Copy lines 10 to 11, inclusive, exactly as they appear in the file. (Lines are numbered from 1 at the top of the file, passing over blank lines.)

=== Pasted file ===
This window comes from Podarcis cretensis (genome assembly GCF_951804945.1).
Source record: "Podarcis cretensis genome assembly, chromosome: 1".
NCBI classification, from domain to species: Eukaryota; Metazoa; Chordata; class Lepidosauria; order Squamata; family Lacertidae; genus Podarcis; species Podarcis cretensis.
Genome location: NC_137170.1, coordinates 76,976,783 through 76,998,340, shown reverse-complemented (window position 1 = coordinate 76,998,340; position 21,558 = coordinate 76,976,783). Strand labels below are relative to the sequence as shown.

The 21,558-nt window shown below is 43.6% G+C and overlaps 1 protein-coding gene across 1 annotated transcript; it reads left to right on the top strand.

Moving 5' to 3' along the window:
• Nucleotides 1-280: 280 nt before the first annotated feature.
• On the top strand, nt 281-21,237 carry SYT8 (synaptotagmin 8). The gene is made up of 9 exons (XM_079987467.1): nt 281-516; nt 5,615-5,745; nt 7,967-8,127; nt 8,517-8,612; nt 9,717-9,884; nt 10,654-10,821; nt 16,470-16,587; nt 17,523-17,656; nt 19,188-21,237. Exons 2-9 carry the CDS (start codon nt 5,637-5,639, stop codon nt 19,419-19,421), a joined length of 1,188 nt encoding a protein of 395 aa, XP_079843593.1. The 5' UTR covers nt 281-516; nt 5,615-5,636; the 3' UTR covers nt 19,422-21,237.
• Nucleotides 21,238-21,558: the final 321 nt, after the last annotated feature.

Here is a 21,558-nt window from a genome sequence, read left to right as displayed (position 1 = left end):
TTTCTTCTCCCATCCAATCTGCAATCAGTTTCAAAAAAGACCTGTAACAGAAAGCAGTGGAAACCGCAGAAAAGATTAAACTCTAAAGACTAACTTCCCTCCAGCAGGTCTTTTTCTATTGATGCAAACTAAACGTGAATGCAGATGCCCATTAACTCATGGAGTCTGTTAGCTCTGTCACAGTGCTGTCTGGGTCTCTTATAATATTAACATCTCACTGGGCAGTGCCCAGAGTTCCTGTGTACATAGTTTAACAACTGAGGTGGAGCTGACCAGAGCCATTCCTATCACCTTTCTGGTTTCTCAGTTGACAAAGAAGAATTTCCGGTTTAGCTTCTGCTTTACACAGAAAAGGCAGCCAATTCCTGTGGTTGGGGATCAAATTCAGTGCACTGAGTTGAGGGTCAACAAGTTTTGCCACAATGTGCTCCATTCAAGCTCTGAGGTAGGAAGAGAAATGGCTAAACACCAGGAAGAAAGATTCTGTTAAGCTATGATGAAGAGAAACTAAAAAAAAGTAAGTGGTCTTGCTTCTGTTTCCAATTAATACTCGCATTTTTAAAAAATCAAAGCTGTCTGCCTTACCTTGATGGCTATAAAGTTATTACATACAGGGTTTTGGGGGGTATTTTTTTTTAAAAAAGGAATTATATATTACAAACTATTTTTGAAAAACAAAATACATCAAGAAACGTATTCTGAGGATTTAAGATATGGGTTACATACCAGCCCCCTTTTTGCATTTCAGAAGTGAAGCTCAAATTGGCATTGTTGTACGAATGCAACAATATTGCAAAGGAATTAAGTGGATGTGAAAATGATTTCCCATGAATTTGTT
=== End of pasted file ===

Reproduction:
Here is a 21,558-nt window from a genome sequence, read left to right as displayed (position 1 = left end):
TTTCTTCTCCCATCCAATCTGCAATCAGTTTCAAAAAAGACCTGTAACAGAAAGCAGTGGAAACCGCAGAAAAGATTAAACTCTAAAGACTAACTTCCCTCCAGCAGGTCTTTTTCTATTGATGCAAACTAAACGTGAATGCAGATGCCCATTAACTCATGGAGTCTGTTAGCTCTGTCACAGTGCTGTCTGGGTCTCTTATAATATTAACATCTCACTGGGCAGTGCCCAGAGTTCCTGTGTACATAGTTTAACAACTGAGGTGGAGCTGACCAGAGCCATTCCTATCACCTTTCTGGTTTCTCAGTTGACAAAGAAGAATTTCCGGTTTAGCTTCTGCTTTACACAGAAAAGGCAGCCAATTCCTGTGGTTGGGGATCAAATTCAGTGCACTGAGTTGAGGGTCAACAAGTTTTGCCACAATGTGCTCCATTCAAGCTCTGAGGTAGGAAGAGAAATGGCTAAACACCAGGAAGAAAGATTCTGTTAAGCTATGATGAAGAGAAACTAAAAAAAAGTAAGTGGTCTTGCTTCTGTTTCCAATTAATACTCGCATTTTTAAAAAATCAAAGCTGTCTGCCTTACCTTGATGGCTATAAAGTTATTACATACAGGGTTTTGGGGGGTATTTTTTTTTAAAAAAGGAATTATATATTACAAACTATTTTTGAAAAACAAAATACATCAAGAAACGTATTCTGAGGATTTAAGATATGGGTTACATACCAGCCCCCTTTTTGCATTTCAGAAGTGAAGCTCAAATTGGCATTGTTGTACGAATGCAACAATATTGCAAAGGAATTAAGTGGATGTGAAAATGATTTCCCATGAATTTGTT